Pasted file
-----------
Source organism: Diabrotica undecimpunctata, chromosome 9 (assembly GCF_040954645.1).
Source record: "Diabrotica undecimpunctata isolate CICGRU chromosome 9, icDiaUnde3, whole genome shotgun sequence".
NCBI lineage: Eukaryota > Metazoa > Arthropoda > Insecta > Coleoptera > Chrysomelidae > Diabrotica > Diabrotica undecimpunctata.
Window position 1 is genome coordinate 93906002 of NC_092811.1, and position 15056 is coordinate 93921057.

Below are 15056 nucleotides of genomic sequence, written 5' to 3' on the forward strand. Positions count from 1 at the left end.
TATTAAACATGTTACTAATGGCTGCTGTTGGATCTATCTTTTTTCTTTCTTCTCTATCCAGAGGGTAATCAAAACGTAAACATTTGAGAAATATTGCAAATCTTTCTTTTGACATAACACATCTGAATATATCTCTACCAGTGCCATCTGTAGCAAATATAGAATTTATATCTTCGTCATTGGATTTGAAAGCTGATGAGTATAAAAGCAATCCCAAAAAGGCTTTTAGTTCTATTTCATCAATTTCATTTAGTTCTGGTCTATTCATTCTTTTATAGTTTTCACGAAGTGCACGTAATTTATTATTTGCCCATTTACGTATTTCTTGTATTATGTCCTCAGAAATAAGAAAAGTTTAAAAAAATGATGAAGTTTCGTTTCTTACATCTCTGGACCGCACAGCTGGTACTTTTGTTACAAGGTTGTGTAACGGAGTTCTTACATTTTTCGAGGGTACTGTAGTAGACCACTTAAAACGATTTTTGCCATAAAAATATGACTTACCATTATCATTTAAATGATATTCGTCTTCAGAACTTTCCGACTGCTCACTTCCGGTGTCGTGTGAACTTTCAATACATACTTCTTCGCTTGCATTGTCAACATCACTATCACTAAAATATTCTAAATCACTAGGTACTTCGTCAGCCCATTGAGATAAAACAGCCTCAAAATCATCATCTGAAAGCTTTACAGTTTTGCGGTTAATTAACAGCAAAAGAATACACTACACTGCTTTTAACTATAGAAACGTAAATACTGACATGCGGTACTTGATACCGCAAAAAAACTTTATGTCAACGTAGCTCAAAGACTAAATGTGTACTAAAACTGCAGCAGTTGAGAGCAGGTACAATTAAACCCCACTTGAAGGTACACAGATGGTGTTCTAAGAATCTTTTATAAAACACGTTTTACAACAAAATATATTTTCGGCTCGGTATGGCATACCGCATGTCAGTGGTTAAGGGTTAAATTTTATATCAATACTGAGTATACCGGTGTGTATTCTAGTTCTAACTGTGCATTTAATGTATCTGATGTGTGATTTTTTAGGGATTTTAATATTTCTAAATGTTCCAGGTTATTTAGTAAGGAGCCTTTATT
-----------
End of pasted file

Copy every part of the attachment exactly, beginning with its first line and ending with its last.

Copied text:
Source organism: Diabrotica undecimpunctata, chromosome 9 (assembly GCF_040954645.1).
Source record: "Diabrotica undecimpunctata isolate CICGRU chromosome 9, icDiaUnde3, whole genome shotgun sequence".
NCBI lineage: Eukaryota > Metazoa > Arthropoda > Insecta > Coleoptera > Chrysomelidae > Diabrotica > Diabrotica undecimpunctata.
Window position 1 is genome coordinate 93906002 of NC_092811.1, and position 15056 is coordinate 93921057.

Below are 15056 nucleotides of genomic sequence, written 5' to 3' on the forward strand. Positions count from 1 at the left end.
TATTAAACATGTTACTAATGGCTGCTGTTGGATCTATCTTTTTTCTTTCTTCTCTATCCAGAGGGTAATCAAAACGTAAACATTTGAGAAATATTGCAAATCTTTCTTTTGACATAACACATCTGAATATATCTCTACCAGTGCCATCTGTAGCAAATATAGAATTTATATCTTCGTCATTGGATTTGAAAGCTGATGAGTATAAAAGCAATCCCAAAAAGGCTTTTAGTTCTATTTCATCAATTTCATTTAGTTCTGGTCTATTCATTCTTTTATAGTTTTCACGAAGTGCACGTAATTTATTATTTGCCCATTTACGTATTTCTTGTATTATGTCCTCAGAAATAAGAAAAGTTTAAAAAAATGATGAAGTTTCGTTTCTTACATCTCTGGACCGCACAGCTGGTACTTTTGTTACAAGGTTGTGTAACGGAGTTCTTACATTTTTCGAGGGTACTGTAGTAGACCACTTAAAACGATTTTTGCCATAAAAATATGACTTACCATTATCATTTAAATGATATTCGTCTTCAGAACTTTCCGACTGCTCACTTCCGGTGTCGTGTGAACTTTCAATACATACTTCTTCGCTTGCATTGTCAACATCACTATCACTAAAATATTCTAAATCACTAGGTACTTCGTCAGCCCATTGAGATAAAACAGCCTCAAAATCATCATCTGAAAGCTTTACAGTTTTGCGGTTAATTAACAGCAAAAGAATACACTACACTGCTTTTAACTATAGAAACGTAAATACTGACATGCGGTACTTGATACCGCAAAAAAACTTTATGTCAACGTAGCTCAAAGACTAAATGTGTACTAAAACTGCAGCAGTTGAGAGCAGGTACAATTAAACCCCACTTGAAGGTACACAGATGGTGTTCTAAGAATCTTTTATAAAACACGTTTTACAACAAAATATATTTTCGGCTCGGTATGGCATACCGCATGTCAGTGGTTAAGGGTTAAATTTTATATCAATACTGAGTATACCGGTGTGTATTCTAGTTCTAACTGTGCATTTAATGTATCTGATGTGTGATTTTTTAGGGATTTTAATATTTCTAAATGTTCCAGGTTATTTAGTAAGGAGCCTTTATT